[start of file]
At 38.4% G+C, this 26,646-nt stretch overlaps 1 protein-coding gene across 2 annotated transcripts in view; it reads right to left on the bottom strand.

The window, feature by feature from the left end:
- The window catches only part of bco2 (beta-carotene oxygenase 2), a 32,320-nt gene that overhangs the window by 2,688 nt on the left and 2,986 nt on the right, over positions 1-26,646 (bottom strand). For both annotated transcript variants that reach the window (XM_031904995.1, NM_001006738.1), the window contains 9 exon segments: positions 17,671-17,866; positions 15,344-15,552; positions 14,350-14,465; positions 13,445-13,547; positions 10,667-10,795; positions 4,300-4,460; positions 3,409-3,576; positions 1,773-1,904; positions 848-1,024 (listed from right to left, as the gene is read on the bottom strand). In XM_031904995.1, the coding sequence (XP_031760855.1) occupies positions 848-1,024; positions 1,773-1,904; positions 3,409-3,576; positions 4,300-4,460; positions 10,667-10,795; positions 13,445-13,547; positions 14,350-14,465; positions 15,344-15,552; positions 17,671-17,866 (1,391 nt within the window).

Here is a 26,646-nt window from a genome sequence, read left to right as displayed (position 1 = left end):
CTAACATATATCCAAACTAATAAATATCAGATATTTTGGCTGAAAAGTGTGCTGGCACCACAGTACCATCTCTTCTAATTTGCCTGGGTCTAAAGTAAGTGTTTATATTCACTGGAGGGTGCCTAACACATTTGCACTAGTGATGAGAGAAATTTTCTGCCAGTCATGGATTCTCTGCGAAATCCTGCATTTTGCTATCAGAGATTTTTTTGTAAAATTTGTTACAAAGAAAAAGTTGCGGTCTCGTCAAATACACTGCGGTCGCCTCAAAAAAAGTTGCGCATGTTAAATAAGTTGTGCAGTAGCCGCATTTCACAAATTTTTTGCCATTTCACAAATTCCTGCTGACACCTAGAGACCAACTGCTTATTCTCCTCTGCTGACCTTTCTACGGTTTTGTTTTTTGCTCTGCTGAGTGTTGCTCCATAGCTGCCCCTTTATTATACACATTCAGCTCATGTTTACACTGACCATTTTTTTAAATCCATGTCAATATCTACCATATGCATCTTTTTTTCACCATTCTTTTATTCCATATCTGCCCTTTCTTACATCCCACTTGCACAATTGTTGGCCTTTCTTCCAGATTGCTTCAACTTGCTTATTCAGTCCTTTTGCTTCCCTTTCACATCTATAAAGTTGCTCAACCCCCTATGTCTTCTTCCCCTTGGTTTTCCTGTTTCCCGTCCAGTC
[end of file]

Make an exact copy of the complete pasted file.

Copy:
At 38.4% G+C, this 26,646-nt stretch overlaps 1 protein-coding gene across 2 annotated transcripts in view; it reads right to left on the bottom strand.

The window, feature by feature from the left end:
- The window catches only part of bco2 (beta-carotene oxygenase 2), a 32,320-nt gene that overhangs the window by 2,688 nt on the left and 2,986 nt on the right, over positions 1-26,646 (bottom strand). For both annotated transcript variants that reach the window (XM_031904995.1, NM_001006738.1), the window contains 9 exon segments: positions 17,671-17,866; positions 15,344-15,552; positions 14,350-14,465; positions 13,445-13,547; positions 10,667-10,795; positions 4,300-4,460; positions 3,409-3,576; positions 1,773-1,904; positions 848-1,024 (listed from right to left, as the gene is read on the bottom strand). In XM_031904995.1, the coding sequence (XP_031760855.1) occupies positions 848-1,024; positions 1,773-1,904; positions 3,409-3,576; positions 4,300-4,460; positions 10,667-10,795; positions 13,445-13,547; positions 14,350-14,465; positions 15,344-15,552; positions 17,671-17,866 (1,391 nt within the window).

Here is a 26,646-nt window from a genome sequence, read left to right as displayed (position 1 = left end):
CTAACATATATCCAAACTAATAAATATCAGATATTTTGGCTGAAAAGTGTGCTGGCACCACAGTACCATCTCTTCTAATTTGCCTGGGTCTAAAGTAAGTGTTTATATTCACTGGAGGGTGCCTAACACATTTGCACTAGTGATGAGAGAAATTTTCTGCCAGTCATGGATTCTCTGCGAAATCCTGCATTTTGCTATCAGAGATTTTTTTGTAAAATTTGTTACAAAGAAAAAGTTGCGGTCTCGTCAAATACACTGCGGTCGCCTCAAAAAAAGTTGCGCATGTTAAATAAGTTGTGCAGTAGCCGCATTTCACAAATTTTTTGCCATTTCACAAATTCCTGCTGACACCTAGAGACCAACTGCTTATTCTCCTCTGCTGACCTTTCTACGGTTTTGTTTTTTGCTCTGCTGAGTGTTGCTCCATAGCTGCCCCTTTATTATACACATTCAGCTCATGTTTACACTGACCATTTTTTTAAATCCATGTCAATATCTACCATATGCATCTTTTTTTCACCATTCTTTTATTCCATATCTGCCCTTTCTTACATCCCACTTGCACAATTGTTGGCCTTTCTTCCAGATTGCTTCAACTTGCTTATTCAGTCCTTTTGCTTCCCTTTCACATCTATAAAGTTGCTCAACCCCCTATGTCTTCTTCCCCTTGGTTTTCCTGTTTCCCGTCCAGTC